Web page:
Today’s big deal is that Verizon (VZ) has agreed to acquire the core Internet assets of Yahoo for $4.83 billion in cash. Here are five things to know about the deal.
1. This has been the most logical outcome since the beginning of Yahoo’s auction process. And that’s not just hindsight. Check out our original odds, published back in February. Verizon’s cash was cheaper than that of private equity (TPG Capital was among the final bidders), its synergies made more sense than one-off buyers (e.g., Dan Gilbert, with the backing of Warren Buffett) and it already has an obvious manager in AOL’s Tim Armstrong to take over for Marissa Mayer.
2. The deal is slated to close in Q1 2017, but Yahoo (YHOO) said during a conference call this morning that it will not rule out the possibility of non-core asset sales in the interim.
3. Remember when bankers were leaking that this deal could be worth upwards of $8 billion?
4. It appears that Marissa Mayer will remain with Yahoo through the end of the sale process, although: (a) That’s not been explicitly said; and (b) No official word on if she’ll join Verizon, though she is not expected to do so.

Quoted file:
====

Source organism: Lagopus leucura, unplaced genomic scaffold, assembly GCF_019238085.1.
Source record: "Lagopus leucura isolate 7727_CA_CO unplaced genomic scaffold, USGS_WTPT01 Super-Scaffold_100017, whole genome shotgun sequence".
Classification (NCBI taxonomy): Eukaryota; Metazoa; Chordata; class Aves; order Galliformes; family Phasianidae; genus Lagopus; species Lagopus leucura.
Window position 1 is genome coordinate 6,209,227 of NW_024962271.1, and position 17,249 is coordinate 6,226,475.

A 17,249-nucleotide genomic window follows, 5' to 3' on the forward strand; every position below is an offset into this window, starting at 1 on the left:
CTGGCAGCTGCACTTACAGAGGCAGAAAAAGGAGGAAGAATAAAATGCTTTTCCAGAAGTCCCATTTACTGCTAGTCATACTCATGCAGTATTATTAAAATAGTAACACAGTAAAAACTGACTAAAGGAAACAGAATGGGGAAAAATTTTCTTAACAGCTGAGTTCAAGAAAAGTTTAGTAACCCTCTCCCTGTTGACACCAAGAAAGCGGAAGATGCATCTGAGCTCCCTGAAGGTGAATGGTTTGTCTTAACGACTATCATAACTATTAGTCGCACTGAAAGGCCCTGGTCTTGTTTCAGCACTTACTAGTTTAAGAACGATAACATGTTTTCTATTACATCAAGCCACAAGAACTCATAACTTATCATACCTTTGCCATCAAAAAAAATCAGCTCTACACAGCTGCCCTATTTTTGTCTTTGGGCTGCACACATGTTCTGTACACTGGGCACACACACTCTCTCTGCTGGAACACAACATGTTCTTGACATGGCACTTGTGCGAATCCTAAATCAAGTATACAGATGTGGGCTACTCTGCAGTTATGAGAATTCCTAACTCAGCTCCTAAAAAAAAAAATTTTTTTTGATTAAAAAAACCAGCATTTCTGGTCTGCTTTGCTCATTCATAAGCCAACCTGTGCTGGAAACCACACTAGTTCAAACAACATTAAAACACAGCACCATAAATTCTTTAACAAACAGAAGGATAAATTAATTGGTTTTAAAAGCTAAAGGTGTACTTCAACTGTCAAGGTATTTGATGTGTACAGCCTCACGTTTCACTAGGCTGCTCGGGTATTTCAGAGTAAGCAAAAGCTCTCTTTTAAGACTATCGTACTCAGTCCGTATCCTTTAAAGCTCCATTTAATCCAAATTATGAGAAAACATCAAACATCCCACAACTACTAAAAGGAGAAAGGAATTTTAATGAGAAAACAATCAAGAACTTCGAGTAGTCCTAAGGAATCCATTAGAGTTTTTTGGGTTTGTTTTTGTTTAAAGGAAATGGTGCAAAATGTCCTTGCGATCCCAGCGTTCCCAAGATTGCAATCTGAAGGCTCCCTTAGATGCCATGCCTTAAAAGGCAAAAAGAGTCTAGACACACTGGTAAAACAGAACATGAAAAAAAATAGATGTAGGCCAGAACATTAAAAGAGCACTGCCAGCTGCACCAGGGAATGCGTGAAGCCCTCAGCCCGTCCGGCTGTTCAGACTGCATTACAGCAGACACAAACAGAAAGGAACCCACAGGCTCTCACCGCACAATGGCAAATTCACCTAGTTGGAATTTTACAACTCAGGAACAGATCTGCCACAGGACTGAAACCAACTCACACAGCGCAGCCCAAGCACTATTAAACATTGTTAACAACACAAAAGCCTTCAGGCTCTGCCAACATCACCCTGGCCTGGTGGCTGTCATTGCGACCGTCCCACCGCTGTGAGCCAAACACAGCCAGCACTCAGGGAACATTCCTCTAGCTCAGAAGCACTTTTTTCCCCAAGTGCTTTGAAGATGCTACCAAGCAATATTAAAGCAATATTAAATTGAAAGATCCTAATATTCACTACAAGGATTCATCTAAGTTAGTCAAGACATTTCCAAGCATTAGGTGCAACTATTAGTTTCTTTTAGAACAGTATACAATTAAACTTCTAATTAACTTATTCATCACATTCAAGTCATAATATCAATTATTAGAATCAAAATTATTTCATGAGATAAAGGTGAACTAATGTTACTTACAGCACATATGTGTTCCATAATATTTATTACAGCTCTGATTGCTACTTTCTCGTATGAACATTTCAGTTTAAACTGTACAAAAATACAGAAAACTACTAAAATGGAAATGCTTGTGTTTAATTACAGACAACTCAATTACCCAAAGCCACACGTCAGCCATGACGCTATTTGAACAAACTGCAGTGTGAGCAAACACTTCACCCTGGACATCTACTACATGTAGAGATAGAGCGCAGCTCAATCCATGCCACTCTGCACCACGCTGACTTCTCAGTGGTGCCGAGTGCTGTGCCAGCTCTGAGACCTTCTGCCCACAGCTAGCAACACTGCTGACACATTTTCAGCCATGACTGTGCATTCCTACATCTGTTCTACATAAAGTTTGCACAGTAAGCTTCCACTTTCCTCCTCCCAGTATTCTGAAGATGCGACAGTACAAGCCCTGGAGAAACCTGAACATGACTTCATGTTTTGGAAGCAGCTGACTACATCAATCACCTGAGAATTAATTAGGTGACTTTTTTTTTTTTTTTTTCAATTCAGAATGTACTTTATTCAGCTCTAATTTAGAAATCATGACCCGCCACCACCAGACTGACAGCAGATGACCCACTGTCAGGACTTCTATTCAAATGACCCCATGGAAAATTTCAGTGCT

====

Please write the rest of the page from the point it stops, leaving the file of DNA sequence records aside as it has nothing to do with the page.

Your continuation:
5. Speaking of Mayer: I vividly remember the day she was named Yahoo CEO, because it was the opening afternoon of Fortune Brainstorm Tech and she had been expected to speak (on behalf of Google). At the time, I recalled Brainstorm attendees having lots of optimism about her tenure, given their belief that she’d supercharge Yahoo’s new product portfolio, as opposed to expanding its media efforts. In the end, she mainly focused on mobilizing existing product and continuing the media focus via things like digital magazine launches.
Most importantly, however, I felt that she was in a no-lose situation: She was taking over a ship that everyone believed was sinking. If she turned things around, then she’d be hailed as a business genius. If she didn’t. . .well, of course, it sunk. Kind of like what I argued when Cerberus bought Chrysler.
This is not, however, the way things played out in the court of public opinion. A lot of that is on Mayer for a management style that rubbed certain people the wrong way. She was a first-time CEO. But part of the blame should go to Yahoo PR for letting her appear on the cover of any magazine that would have her (the higher the profile, the steeper the fall). And, to be sure, her ridiculously large compensation package annoyed shareholders. But, in the end, I stand by my original sentiments. This was a 3-alarm fire that Mayer failed to put out, rather than one she started.